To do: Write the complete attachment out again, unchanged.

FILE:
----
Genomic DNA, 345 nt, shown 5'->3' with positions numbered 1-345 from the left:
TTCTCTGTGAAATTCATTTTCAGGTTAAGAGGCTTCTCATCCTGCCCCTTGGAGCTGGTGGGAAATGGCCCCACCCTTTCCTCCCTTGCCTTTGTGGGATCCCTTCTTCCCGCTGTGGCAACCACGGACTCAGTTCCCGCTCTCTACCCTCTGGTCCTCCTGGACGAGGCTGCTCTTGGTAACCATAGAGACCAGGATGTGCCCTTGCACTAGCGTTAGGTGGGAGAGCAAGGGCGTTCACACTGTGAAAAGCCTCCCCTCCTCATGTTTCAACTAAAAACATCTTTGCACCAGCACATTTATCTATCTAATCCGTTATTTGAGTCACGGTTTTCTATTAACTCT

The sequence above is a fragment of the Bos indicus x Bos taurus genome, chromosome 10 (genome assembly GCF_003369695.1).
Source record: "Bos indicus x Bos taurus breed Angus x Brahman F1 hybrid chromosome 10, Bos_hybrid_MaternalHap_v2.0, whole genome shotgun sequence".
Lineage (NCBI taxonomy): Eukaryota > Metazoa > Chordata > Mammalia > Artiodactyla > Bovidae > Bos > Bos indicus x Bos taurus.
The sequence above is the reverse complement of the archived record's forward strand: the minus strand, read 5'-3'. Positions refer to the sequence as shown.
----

Genomic DNA, 345 nt, shown 5'->3' with positions numbered 1-345 from the left:
TTCTCTGTGAAATTCATTTTCAGGTTAAGAGGCTTCTCATCCTGCCCCTTGGAGCTGGTGGGAAATGGCCCCACCCTTTCCTCCCTTGCCTTTGTGGGATCCCTTCTTCCCGCTGTGGCAACCACGGACTCAGTTCCCGCTCTCTACCCTCTGGTCCTCCTGGACGAGGCTGCTCTTGGTAACCATAGAGACCAGGATGTGCCCTTGCACTAGCGTTAGGTGGGAGAGCAAGGGCGTTCACACTGTGAAAAGCCTCCCCTCCTCATGTTTCAACTAAAAACATCTTTGCACCAGCACATTTATCTATCTAATCCGTTATTTGAGTCACGGTTTTCTATTAACTCT

The sequence above is a fragment of the Bos indicus x Bos taurus genome, chromosome 10 (genome assembly GCF_003369695.1).
Source record: "Bos indicus x Bos taurus breed Angus x Brahman F1 hybrid chromosome 10, Bos_hybrid_MaternalHap_v2.0, whole genome shotgun sequence".
Lineage (NCBI taxonomy): Eukaryota > Metazoa > Chordata > Mammalia > Artiodactyla > Bovidae > Bos > Bos indicus x Bos taurus.
The sequence above is the reverse complement of the archived record's forward strand: the minus strand, read 5'-3'. Positions refer to the sequence as shown.